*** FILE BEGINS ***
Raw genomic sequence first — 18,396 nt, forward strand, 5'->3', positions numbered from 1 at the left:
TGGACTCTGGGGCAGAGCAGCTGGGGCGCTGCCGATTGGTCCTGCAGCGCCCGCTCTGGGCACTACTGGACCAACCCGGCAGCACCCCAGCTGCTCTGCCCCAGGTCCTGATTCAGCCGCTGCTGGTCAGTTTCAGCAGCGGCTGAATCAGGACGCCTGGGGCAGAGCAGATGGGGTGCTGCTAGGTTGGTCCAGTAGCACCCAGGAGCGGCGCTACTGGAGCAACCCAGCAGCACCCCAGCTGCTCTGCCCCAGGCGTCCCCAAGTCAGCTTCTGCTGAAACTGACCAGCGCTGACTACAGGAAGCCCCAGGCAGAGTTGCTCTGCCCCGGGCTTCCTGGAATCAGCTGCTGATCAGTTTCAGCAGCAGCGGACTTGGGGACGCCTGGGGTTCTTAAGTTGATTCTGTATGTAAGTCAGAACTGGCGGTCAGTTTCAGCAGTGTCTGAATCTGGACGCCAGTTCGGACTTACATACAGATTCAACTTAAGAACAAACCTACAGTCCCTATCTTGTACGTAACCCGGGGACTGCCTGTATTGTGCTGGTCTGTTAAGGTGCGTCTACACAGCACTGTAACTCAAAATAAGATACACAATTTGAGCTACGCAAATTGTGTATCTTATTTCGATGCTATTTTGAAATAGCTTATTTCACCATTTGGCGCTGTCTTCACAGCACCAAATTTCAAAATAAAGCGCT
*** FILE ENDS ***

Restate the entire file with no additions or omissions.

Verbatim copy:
Raw genomic sequence first — 18,396 nt, forward strand, 5'->3', positions numbered from 1 at the left:
TGGACTCTGGGGCAGAGCAGCTGGGGCGCTGCCGATTGGTCCTGCAGCGCCCGCTCTGGGCACTACTGGACCAACCCGGCAGCACCCCAGCTGCTCTGCCCCAGGTCCTGATTCAGCCGCTGCTGGTCAGTTTCAGCAGCGGCTGAATCAGGACGCCTGGGGCAGAGCAGATGGGGTGCTGCTAGGTTGGTCCAGTAGCACCCAGGAGCGGCGCTACTGGAGCAACCCAGCAGCACCCCAGCTGCTCTGCCCCAGGCGTCCCCAAGTCAGCTTCTGCTGAAACTGACCAGCGCTGACTACAGGAAGCCCCAGGCAGAGTTGCTCTGCCCCGGGCTTCCTGGAATCAGCTGCTGATCAGTTTCAGCAGCAGCGGACTTGGGGACGCCTGGGGTTCTTAAGTTGATTCTGTATGTAAGTCAGAACTGGCGGTCAGTTTCAGCAGTGTCTGAATCTGGACGCCAGTTCGGACTTACATACAGATTCAACTTAAGAACAAACCTACAGTCCCTATCTTGTACGTAACCCGGGGACTGCCTGTATTGTGCTGGTCTGTTAAGGTGCGTCTACACAGCACTGTAACTCAAAATAAGATACACAATTTGAGCTACGCAAATTGTGTATCTTATTTCGATGCTATTTTGAAATAGCTTATTTCACCATTTGGCGCTGTCTTCACAGCACCAAATTTCAAAATAAAGCGCT